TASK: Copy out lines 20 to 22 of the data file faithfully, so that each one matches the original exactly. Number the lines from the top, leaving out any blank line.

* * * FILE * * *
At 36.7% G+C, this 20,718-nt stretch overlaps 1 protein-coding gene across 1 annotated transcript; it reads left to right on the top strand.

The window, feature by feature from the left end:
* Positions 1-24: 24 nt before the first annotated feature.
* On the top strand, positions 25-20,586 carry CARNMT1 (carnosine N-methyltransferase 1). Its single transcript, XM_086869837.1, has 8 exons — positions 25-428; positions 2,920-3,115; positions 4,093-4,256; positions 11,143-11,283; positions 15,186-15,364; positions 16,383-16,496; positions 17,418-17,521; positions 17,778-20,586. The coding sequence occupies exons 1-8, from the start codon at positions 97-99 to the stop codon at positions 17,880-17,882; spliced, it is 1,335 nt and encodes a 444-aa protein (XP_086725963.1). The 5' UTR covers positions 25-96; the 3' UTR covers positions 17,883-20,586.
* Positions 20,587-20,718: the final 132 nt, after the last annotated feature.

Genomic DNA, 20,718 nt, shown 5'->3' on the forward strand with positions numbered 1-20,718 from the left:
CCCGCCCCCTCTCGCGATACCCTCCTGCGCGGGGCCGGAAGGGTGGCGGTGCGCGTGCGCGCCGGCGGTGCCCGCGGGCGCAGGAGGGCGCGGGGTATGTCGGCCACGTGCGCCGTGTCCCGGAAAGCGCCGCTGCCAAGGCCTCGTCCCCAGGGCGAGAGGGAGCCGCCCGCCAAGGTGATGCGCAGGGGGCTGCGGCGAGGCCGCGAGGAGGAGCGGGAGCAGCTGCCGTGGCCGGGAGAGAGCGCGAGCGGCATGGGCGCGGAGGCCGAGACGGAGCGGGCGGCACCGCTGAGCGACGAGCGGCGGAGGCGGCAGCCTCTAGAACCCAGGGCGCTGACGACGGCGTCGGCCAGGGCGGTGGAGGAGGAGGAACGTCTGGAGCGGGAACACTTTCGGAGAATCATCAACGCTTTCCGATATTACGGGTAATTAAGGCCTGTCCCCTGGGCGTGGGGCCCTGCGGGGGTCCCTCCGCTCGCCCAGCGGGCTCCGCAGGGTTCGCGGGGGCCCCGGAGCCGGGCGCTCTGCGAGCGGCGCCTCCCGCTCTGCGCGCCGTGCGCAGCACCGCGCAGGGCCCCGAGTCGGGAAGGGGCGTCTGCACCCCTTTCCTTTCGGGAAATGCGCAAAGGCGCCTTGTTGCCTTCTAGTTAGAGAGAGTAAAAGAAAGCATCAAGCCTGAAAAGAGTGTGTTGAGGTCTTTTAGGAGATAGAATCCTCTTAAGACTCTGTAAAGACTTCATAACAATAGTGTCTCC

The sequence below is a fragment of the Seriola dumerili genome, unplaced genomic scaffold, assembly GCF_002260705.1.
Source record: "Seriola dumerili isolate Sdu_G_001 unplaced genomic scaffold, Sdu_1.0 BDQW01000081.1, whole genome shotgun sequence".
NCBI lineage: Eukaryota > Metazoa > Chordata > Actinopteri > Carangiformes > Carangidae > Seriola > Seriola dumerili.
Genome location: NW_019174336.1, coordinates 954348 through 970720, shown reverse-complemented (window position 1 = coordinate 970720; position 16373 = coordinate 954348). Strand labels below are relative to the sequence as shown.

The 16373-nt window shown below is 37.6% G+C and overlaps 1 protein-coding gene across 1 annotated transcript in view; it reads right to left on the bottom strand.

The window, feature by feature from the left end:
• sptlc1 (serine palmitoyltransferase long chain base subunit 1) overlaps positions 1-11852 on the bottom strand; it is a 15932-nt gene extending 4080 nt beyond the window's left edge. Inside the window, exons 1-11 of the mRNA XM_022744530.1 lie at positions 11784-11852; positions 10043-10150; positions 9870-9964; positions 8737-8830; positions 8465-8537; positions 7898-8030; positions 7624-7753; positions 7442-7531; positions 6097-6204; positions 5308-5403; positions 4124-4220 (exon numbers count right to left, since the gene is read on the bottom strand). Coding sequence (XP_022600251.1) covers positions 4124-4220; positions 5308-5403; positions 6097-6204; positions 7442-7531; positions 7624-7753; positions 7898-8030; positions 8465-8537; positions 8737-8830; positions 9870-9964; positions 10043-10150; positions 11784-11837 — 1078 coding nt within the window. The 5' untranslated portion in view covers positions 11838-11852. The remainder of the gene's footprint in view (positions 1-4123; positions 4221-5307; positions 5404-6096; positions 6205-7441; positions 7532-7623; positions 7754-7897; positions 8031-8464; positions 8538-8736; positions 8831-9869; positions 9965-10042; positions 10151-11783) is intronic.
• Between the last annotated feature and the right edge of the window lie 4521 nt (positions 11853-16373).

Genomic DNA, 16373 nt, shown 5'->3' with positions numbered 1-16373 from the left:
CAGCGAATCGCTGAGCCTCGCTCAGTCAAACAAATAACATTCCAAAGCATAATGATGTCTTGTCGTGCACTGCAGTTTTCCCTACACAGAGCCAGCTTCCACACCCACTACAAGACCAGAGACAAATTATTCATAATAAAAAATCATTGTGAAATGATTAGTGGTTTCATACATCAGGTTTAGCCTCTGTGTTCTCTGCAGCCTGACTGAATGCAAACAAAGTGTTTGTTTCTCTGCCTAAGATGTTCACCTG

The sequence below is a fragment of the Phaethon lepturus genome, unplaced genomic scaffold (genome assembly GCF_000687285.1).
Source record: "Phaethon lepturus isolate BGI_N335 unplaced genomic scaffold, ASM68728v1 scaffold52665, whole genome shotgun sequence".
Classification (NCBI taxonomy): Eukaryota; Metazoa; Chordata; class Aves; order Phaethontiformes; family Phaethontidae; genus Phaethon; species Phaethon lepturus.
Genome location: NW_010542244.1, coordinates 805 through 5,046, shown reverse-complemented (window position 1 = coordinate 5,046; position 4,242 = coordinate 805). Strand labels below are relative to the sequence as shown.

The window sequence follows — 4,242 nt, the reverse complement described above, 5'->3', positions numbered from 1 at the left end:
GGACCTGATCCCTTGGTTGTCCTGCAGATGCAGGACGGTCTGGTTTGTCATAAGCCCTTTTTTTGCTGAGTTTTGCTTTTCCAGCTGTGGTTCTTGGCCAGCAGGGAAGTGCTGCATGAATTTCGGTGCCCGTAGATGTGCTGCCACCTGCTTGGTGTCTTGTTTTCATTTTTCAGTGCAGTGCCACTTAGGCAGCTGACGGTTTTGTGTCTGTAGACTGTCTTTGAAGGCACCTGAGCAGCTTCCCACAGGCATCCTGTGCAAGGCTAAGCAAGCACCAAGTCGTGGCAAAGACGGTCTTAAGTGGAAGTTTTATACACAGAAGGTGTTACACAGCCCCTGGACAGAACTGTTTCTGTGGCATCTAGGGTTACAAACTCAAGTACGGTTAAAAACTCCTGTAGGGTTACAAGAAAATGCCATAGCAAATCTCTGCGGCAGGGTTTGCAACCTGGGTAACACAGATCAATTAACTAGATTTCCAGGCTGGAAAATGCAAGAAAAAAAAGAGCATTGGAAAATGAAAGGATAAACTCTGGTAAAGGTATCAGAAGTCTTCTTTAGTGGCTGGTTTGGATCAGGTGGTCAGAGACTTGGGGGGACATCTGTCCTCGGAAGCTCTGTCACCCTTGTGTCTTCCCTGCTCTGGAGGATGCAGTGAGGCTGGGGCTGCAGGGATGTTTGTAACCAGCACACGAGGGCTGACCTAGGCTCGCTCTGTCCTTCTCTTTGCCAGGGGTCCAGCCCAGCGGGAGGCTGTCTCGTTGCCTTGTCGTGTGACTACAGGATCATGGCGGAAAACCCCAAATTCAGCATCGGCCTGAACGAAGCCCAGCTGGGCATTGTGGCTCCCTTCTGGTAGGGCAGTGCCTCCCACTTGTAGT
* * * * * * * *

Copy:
Classification (NCBI taxonomy): Eukaryota; Metazoa; Chordata; class Aves; order Phaethontiformes; family Phaethontidae; genus Phaethon; species Phaethon lepturus.
Genome location: NW_010542244.1, coordinates 805 through 5,046, shown reverse-complemented (window position 1 = coordinate 5,046; position 4,242 = coordinate 805). Strand labels below are relative to the sequence as shown.

The window sequence follows — 4,242 nt, the reverse complement described above, 5'->3', positions numbered from 1 at the left end: